Hot dogs are a must-have at any barbecue. Slathered in ketchup and mustard and served alongside pasta salad, these juicy meats are a summertime staple. But what if our little furballs of feline affection start nosing around our barbecue spread? Are they welcome to join us?
Can Cats Eat Hot Dogs?
The question, “Can a cat eat a hot dog?” In a nutshell, “yes,” says Pámela Colareta, DVM of Florida Behavior Service. Should cats be allowed to eat hot dogs? In all honesty, no. ”
Hot dogs are not appropriate treats for cats because of a few logistical issues, in addition to being less than healthy (more on that later). Colareta suggests giving cats treats no bigger than 1/4 inch in diameter, so hot dogs, even when sliced into pieces, are too big for many cats to safely eat. Something else? Instructional best methods.
Colareta says, “We want to make sure that we are using treats with your cats strategically.” This means rewarding good behavior rather than rewarding them for being cute.
Treats must be easily accessible for this to be possible. Due to their short shelf life, hot dogs can’t be kept indefinitely at home. ”
Aren’t Cats Carnivores?
Cats are obligate carnivores, meaning they can’t survive without regularly eating meat. Small birds and mammals like sparrows, mice, squirrels, and voles are the primary sources of this in the wild.
The meat from these animals is high in healthy fats and protein but low in sodium. Quality cat foods of today may substitute other meats like beef, chicken, or salmon, but they still aim to provide the same nutritional profile.
What Are the Risks of Feeding Cats Hot Dogs?
Hot dogs aren’t exactly high in nutritional value. Consuming excessive amounts of these processed meats can lead to health problems in both humans and felines due to their high sodium and fat content. Hot dogs are bad for cats because they can cause:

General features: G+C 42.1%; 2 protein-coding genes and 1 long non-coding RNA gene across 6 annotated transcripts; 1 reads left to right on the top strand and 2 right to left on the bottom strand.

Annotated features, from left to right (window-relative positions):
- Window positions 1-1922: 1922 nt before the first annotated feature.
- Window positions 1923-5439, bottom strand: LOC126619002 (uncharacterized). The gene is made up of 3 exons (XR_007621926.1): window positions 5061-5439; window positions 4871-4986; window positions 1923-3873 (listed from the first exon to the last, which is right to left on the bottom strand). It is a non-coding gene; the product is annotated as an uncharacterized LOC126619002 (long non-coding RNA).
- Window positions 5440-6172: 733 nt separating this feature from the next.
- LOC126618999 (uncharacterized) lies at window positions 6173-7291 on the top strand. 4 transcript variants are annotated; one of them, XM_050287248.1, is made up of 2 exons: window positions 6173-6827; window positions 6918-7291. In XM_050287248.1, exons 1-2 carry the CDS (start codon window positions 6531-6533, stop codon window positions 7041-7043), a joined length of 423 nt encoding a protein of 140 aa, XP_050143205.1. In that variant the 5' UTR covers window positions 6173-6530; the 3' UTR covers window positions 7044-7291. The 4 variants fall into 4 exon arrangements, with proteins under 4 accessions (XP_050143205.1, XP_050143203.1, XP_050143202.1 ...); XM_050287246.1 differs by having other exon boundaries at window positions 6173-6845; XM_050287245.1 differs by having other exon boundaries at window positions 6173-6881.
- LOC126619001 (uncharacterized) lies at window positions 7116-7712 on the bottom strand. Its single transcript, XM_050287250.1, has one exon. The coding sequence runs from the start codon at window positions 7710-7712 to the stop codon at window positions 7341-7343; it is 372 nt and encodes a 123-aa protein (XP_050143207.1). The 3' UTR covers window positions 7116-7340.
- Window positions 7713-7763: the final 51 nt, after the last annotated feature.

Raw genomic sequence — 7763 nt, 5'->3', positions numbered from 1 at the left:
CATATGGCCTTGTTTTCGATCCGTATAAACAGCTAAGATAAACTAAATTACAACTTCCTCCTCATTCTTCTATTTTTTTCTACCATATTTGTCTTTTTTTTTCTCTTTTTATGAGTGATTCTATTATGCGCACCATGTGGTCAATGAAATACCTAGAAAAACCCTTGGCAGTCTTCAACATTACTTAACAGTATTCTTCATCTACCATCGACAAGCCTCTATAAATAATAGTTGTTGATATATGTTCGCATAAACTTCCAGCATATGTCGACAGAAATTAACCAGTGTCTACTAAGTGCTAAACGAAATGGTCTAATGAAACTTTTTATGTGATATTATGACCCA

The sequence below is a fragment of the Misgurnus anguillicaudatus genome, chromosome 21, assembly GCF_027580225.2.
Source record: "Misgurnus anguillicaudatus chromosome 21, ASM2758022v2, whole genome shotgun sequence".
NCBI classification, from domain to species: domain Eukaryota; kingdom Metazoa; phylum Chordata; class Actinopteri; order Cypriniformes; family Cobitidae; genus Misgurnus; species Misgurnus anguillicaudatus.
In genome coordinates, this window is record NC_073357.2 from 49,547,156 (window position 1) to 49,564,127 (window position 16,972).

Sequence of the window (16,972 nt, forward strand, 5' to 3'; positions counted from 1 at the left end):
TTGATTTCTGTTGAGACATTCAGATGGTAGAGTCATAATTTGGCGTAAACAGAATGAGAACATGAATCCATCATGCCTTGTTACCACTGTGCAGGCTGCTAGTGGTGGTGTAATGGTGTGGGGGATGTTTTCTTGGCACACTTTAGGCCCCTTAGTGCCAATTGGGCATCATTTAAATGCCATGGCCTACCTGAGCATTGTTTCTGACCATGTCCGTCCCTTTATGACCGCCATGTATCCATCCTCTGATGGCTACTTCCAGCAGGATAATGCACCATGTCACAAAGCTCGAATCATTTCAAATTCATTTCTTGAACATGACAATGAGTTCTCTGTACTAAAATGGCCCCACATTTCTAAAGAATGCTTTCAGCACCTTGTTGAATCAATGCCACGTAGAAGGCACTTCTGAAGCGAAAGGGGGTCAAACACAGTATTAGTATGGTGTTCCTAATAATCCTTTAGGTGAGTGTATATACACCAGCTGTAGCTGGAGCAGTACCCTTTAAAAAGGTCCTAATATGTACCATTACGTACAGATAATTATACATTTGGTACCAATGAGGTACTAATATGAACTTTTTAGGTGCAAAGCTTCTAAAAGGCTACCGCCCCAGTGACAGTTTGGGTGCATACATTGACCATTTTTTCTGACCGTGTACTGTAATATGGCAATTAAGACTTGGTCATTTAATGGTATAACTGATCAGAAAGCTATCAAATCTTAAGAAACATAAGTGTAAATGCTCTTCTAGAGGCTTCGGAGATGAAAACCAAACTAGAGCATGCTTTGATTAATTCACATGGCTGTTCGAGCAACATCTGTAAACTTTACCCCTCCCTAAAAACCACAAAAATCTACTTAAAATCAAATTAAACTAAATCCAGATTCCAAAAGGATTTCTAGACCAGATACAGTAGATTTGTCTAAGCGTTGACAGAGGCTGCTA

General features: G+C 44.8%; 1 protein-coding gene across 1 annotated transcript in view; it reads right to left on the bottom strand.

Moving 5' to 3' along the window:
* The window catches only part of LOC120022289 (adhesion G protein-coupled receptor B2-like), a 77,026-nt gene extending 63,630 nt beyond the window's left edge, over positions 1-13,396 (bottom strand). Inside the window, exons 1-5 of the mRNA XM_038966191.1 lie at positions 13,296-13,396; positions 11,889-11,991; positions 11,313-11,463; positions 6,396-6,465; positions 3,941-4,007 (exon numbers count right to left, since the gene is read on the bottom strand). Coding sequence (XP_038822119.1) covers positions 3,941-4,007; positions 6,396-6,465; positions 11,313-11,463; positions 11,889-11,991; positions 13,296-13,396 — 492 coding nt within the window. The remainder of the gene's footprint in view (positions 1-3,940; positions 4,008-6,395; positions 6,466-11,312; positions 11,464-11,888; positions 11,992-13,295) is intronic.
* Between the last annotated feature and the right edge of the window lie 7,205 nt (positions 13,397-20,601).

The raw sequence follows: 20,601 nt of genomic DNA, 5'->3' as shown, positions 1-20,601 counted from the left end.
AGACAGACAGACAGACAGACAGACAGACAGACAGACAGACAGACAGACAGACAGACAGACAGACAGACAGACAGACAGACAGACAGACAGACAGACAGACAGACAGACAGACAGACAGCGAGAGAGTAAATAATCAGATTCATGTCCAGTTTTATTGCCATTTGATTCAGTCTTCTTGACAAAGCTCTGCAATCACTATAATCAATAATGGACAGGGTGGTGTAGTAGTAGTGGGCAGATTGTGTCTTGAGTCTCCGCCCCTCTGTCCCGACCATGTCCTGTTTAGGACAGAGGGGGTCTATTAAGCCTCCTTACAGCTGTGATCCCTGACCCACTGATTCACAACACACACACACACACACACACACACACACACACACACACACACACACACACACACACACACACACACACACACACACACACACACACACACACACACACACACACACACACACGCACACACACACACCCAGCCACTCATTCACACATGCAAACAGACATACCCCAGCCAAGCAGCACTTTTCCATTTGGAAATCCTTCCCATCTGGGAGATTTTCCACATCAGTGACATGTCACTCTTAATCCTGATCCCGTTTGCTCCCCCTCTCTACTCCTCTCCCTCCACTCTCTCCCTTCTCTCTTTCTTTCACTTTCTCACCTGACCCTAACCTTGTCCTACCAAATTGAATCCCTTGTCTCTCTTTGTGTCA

- loss of appetite
When training your cat with treats, “though a single tiny piece of a hot dog may not cause these signs,” Colareta says, “you are likely using quite a bit of treats per training session.” If you feed your cat hot dogs in these situations, it may become ill and require medical attention. ”
Colareta advises against giving your cat barbecue scraps of any kind, even though some varieties of hot dogs (such as all-beef, chicken, and turkey dogs) may be slightly healthier. They are still too big and unwieldy to be used as cat treats.
What If My Cat Already Ate a Hot Dog?
Don’t freak out if your cat eats part of your hot dog. It’s likely that he’ll be fine. Even though a small amount of hot dog is probably not the best snack for your cat, giving it a taste probably won’t kill it.
You should be concerned if your cat ate more than a few tiny pieces. Although a single hot dog probably won’t kill you, the high sodium content could be bad for your health.
Find out how much sodium your cat has consumed by looking at the hot dog’s nutritional information. You should keep an eye out for signs of sodium poisoning if he’s consumed more than 1 gram (1000 mg).
Seek emergency veterinary care if your cat experiences any adverse reaction, including lethargy, seizures, or tremors. That’s the absolute worst-case scenario, of course.